Died on the Ice Fields


The white, rugged ice-floe came gliding along
On the ocean, with seals scattered o’er,
And the eyes of the fisher-folk sparkled with joy
As it pressed closer still to the shore.

There was sharp’ning of sheath knives and seizing of “bats,”
There was gathering of “tow-lines” in haste;
And the heart of the youth in his teens swelled with pride
As he buckled a belt round his waist.

With heart light as air they pushed out o’er the ice,
There their “bats” raised a torrent of blows
On the harps, while the keen, glittering sheath knives soon gave
Them the “sculp” they required for their “tows.”

In the midst of the bustle the fickle wind changed,
And the ice ‘gan to move from the land;
There was slipping of “tows,” there was running for life,
‘Mong the men of that brave little band.

Richard Parsons, of Flat Rock, and his eldest son
(The younger had gone home before)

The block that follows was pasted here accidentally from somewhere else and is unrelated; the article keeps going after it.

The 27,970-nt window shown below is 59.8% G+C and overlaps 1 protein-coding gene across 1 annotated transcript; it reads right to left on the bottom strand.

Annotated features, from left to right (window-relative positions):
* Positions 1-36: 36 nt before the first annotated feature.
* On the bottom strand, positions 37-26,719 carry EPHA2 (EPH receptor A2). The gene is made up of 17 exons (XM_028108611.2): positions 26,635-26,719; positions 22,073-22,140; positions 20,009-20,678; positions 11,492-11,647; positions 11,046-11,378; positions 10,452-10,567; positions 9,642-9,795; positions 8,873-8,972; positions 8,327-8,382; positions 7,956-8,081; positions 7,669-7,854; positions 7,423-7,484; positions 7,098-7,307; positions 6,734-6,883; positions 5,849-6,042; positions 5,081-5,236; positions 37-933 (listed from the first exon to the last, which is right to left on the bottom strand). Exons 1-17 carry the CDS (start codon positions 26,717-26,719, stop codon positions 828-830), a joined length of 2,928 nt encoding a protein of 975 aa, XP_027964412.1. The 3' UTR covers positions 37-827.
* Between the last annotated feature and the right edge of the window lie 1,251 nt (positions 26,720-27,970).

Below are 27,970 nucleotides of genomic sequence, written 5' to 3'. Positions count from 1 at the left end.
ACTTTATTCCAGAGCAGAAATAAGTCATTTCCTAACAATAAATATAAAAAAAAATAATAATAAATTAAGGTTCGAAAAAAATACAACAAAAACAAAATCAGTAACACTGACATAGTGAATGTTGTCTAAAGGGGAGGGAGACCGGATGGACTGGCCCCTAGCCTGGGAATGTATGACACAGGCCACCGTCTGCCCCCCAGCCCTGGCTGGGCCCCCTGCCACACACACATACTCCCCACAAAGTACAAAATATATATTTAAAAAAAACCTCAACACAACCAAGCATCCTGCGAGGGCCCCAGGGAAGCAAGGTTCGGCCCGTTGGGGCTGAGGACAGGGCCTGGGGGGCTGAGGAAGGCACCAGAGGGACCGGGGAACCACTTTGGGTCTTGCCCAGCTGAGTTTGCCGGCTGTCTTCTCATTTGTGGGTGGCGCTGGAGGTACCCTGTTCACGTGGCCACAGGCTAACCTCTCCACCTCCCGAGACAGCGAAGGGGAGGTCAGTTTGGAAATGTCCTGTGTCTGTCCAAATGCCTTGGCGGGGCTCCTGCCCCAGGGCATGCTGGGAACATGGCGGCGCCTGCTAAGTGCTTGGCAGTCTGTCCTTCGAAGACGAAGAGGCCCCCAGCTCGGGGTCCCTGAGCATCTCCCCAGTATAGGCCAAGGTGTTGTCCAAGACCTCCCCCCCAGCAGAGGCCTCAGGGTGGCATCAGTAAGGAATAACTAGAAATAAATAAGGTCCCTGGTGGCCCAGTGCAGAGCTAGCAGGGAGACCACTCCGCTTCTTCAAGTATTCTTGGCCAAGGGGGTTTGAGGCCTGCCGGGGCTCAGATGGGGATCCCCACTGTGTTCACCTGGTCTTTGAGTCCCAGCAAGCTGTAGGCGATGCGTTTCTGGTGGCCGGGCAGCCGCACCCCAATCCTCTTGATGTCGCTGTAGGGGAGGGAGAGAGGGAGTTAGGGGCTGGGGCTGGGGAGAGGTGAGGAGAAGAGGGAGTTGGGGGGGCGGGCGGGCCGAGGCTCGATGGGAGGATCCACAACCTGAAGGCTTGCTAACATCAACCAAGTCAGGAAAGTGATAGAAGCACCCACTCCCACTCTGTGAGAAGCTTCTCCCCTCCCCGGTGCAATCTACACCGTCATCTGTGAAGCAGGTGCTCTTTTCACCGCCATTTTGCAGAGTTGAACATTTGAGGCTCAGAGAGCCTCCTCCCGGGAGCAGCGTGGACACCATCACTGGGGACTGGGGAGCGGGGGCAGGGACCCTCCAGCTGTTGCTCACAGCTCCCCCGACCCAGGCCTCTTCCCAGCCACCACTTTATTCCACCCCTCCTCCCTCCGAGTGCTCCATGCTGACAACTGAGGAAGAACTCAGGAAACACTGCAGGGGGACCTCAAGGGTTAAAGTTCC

Were speeding along when the weary boy cried;
“I am tired; I can travel no more.”

His garments, brine drenched, were now stiff with the frost,
His limbs had grown helpless and numb;
And the father with anguish untold was o’whelm’d
Lest the boy should ‘ere morning succumb.

His own clothing straightway he tore from his back,
And in it did quickly enfold
The shivering form of his perishing boy,
In an effort to keep out the cold.

Then clasping him close in a frantic embrace,
Thro’ that dark night he did strive,
By breathing his own warm breath o’er his face,
To keep his chilled off-spring alive.

He reck’ed not of hunger, of cold or fatigue,
With his son on the brink of the grave;
And when found in the morning his pulse was as weak
As the boy he had laboured to save.

Kind hands bore them shoreward, and still on the way
Another sad sight their eyes met,
The form of the younger boy, thought to be safe,
On the ice lying silent in death.

Vain, vain, is the effort in words to portray
The depths of that fond parent’s love;
It can only be judged and rewarded one day
By an all-seeing Father above.

Source: Ryan, Shannon, and Larry Small. 1978. Haulin’ Rope & Gaff: Songs and Poetry in the History of the Newfoundland Seal Fishery. St. John’s, NL: Breakwater Books, 39.